During my son Cullen’s pulmonary hypertension and heart-lung transplant, I got the impression that hospitals are trying to treat the whole person – body, mind and spirit.
For the past 13 years, he has been treated in four hospitals in two states, and each facility has offered pastoral services and / or a quiet place for prayer, spiritual healing, and meditation.
For example, the Lucile Packard Children’s Hospital in Stanford has a beautiful sanctuary, healing gardens and outdoor spaces. Patients, family members, caregivers, and medical staff of all faiths can go there to pray, meditate, worship, or just enjoy some quiet time away from the hospital.
In order to accommodate special diets and to respect treatments that various beliefs say are not allowable, patients are often asked about their religious preference at hospital registration. It also helps organize appropriate pastoral services for patients and families who might benefit.
Hospital chaplains are available to offer prayers and sacraments and read scriptures from the Bible, Torah, or Quran. They can also serve as a listening ear or provide spiritual, mental, or emotional advice and comfort upon request.
Father David Klein, Vicar Justice for the Diocese of Camden, New Jersey and former hospital chaplain, poses for a picture. (Courtesy David Klein)
A family friend and a 31-year Roman Catholic priest, Father David Klein is currently the Judicial Vicar of the Diocese of Camden Tribunal but also has nine years of experience as a hospital chaplain.
In an email interview, Ms. Klein shared what it is like to serve as a chaplain and how he has personally helped many who have asked for his presence.
He wrote: “When I was serving as the official hospital chaplain, I saw the hospital and everyone in it as my ‘church’. As a result, everyone in it was my responsibility on a spiritual level. Every time a chaplain was called and none of the non-Catholic chaplains were available, I offered my services. “
He stated that people’s needs in crisis are essentially the same.
“They want someone to listen to their story and respond appropriately to their needs. As a Catholic chaplain, of course, I also gave the power of our sacraments to patients who asked for it. When non-Catholic patients were not interested in my presence, I did my best to contact another chaplain or their own pastor. “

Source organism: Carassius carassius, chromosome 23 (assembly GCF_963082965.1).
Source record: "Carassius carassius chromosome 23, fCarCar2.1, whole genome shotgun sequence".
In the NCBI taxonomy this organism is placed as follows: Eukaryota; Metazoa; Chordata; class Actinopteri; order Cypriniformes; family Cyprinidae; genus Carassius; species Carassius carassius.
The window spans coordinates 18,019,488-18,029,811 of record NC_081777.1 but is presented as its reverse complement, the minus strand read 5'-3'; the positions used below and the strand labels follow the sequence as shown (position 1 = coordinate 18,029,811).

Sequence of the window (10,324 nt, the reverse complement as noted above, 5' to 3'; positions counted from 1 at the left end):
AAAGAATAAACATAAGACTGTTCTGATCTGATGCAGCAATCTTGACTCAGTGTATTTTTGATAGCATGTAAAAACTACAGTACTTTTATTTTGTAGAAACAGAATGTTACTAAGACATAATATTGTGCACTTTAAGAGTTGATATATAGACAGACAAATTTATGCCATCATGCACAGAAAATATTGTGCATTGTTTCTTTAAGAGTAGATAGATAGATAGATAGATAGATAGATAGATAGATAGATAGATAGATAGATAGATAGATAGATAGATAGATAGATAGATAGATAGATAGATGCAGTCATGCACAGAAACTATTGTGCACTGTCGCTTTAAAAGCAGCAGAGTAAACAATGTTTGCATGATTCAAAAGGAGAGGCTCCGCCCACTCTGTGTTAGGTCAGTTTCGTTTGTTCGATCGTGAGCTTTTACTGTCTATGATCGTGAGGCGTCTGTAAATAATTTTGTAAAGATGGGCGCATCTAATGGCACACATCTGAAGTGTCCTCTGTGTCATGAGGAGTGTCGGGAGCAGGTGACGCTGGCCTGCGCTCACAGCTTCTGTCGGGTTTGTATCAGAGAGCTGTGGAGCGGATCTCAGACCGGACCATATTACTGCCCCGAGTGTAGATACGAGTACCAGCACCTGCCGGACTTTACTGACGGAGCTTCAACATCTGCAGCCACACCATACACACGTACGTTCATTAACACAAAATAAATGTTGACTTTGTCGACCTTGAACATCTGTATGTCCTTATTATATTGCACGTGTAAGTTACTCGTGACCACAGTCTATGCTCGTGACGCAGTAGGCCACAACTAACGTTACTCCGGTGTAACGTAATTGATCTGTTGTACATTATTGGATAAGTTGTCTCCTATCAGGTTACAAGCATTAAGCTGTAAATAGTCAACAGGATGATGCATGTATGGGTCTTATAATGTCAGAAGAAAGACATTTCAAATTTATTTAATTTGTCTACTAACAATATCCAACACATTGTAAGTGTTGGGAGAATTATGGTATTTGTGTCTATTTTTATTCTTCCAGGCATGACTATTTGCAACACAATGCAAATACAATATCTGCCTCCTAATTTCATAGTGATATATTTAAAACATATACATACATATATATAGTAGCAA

Ms. Klein described pastoral care primarily as a service of presence.
“Just being with the patients, their families, and even the hospital staff is the most important service I have provided. Often there was little else I could do other than tell them that I was available. A good counselor listens to what the patient does not say. Helping a patient, family, or co-worker articulate what they often don’t understand can be a great comfort. “
Ms. Klein had a discussion with patients, letting her know that God’s love would accompany her through her difficult transition period, whether it was poor health, disability, or death.
“Most families want to know how the church feels about end-of-life issues. You will also try to get the chaplain to make that decision for you, but a good one will not be included in this discussion. Pastors should simply state the position of the church and then support the family in each of their decisions. Hospital staff will also involve the chaplain in end-of-life conferences to share the teachings of the Church so that they may know how to lead a family faced with such difficult choices. “
Ms. Klein admitted that sometimes being silent with a patient or his family is the only thing a chaplain can do.
“This enables the patient or family to control the flow of conversation at a time when they have little or no control over something else.”
I asked Ms. Klein how the COVID-19 pandemic had affected the pastoral services.
“In most hospitals, nursing homes, and other medical facilities, priests were not allowed to serve patients unless the chaplain was a staff member. Chaplains and pastors were very frustrated with the inability to be present with Catholics who died without the sacrament of the sick. Hopefully that will start to change. “
Ms. Klein shared that his most difficult time as a chaplain was seeing people reject the Church’s healing opportunities because they were too angry, bitter, or hurt.
“It was very painful and I had to be aware that it was not directed at me personally.”
Dealing with people in crisis and trying to help them get their lives back on track was what Ms. Klein found most rewarding.
“Not to restore what it was, as that is not possible. But helping people to overcome a major life crisis and become stronger, happier and more fully functional people of faith cannot be described in words. “
Note: Pulmonary Hypertension News is a pure news and information site about the disease. It does not provide medical advice, or diagnosis treatment. This content is not intended to be used as a substitute for professional medical advice, diagnosis or advice treatment. Always contact your doctor or other qualified health care provider with questions about any medical condition. Never disregard or hesitate to seek professional medical advice because you have read something on this website. The opinions expressed in this column are not those of Pulmonary Hypertension News or its parent company BioNews and are designed to stimulate discussions about problems related to pulmonary hypertension.
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